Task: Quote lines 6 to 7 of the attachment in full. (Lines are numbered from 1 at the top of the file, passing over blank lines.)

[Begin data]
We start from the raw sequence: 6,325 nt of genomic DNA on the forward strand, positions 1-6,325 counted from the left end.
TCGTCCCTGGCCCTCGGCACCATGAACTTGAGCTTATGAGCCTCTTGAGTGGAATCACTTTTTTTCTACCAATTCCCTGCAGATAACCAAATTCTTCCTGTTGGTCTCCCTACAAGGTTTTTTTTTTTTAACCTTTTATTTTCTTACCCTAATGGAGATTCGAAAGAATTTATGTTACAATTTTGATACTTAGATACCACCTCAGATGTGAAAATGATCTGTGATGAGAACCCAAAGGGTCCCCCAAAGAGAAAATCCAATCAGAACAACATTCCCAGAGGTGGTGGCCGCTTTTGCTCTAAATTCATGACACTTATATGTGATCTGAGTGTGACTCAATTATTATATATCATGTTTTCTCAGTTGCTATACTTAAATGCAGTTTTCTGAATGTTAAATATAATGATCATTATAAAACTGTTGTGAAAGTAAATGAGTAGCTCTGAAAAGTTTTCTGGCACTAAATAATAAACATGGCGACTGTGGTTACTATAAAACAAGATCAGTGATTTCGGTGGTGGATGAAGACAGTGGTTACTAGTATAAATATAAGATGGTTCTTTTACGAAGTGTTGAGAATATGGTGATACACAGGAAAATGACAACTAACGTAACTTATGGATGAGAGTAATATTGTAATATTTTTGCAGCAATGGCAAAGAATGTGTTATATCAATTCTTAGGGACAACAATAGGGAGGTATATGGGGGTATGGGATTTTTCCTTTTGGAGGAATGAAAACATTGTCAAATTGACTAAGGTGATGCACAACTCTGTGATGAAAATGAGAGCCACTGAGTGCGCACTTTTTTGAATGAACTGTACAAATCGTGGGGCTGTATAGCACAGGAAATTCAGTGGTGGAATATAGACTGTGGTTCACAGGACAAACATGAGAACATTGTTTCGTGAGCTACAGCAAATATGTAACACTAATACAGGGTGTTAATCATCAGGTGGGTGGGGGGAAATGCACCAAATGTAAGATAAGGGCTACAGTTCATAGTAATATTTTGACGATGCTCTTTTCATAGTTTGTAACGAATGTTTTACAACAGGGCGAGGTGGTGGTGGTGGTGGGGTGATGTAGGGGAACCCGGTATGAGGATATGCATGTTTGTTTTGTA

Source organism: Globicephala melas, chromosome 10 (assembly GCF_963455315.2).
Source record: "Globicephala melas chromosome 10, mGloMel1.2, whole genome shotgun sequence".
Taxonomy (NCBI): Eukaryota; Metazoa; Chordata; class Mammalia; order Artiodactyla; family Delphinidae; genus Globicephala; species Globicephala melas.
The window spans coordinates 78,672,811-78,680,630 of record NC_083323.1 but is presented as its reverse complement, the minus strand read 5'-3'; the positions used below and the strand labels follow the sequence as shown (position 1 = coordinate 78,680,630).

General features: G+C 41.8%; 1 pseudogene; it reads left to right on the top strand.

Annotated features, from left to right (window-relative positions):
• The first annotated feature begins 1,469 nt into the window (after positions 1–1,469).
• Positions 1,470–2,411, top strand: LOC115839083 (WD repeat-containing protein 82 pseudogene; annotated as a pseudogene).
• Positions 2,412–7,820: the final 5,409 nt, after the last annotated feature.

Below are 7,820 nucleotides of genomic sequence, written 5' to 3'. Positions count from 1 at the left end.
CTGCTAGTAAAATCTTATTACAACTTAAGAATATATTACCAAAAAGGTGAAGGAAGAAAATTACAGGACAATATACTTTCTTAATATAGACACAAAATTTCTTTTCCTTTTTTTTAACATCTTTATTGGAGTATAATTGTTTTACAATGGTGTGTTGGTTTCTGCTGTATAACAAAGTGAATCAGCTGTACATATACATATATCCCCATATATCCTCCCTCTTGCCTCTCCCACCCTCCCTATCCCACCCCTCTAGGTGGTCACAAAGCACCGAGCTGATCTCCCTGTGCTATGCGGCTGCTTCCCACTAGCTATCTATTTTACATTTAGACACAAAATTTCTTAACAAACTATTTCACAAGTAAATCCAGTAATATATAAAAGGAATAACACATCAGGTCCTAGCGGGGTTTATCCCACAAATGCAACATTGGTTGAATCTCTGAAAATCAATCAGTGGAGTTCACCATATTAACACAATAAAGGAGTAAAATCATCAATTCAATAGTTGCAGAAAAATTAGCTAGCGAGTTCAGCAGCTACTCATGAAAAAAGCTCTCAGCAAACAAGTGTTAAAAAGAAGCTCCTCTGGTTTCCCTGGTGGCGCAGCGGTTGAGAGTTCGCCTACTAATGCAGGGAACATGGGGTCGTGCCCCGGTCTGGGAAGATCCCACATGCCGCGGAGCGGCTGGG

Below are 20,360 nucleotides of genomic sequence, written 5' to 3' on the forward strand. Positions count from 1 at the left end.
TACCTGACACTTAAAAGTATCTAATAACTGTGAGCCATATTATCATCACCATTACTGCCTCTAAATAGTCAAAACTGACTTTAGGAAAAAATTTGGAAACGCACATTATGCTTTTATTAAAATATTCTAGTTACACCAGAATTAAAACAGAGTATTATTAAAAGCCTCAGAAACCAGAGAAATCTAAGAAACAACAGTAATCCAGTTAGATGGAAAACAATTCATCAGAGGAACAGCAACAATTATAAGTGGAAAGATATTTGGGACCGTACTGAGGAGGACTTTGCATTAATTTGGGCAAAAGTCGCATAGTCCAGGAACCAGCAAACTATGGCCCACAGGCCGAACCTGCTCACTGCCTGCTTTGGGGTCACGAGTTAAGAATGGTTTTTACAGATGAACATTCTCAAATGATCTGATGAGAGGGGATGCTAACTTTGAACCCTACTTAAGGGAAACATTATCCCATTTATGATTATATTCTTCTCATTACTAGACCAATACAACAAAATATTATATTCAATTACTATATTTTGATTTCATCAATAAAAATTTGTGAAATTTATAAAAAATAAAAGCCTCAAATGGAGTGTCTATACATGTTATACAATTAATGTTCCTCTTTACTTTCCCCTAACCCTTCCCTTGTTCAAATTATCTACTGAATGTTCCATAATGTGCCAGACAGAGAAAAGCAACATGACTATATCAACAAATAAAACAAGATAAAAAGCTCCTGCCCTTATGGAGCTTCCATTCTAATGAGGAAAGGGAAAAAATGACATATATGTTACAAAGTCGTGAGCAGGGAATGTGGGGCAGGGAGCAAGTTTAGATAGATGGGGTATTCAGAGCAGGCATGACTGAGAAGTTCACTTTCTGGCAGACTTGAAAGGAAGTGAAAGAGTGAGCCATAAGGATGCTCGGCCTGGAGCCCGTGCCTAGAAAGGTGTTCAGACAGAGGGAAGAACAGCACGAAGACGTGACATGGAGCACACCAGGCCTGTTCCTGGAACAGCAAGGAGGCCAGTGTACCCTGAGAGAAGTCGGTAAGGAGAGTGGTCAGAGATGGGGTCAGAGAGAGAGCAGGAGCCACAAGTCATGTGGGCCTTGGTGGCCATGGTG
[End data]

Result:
The window spans coordinates 78,672,811-78,680,630 of record NC_083323.1 but is presented as its reverse complement, the minus strand read 5'-3'; the positions used below and the strand labels follow the sequence as shown (position 1 = coordinate 78,680,630).

General features: G+C 41.8%; 1 pseudogene; it reads left to right on the top strand.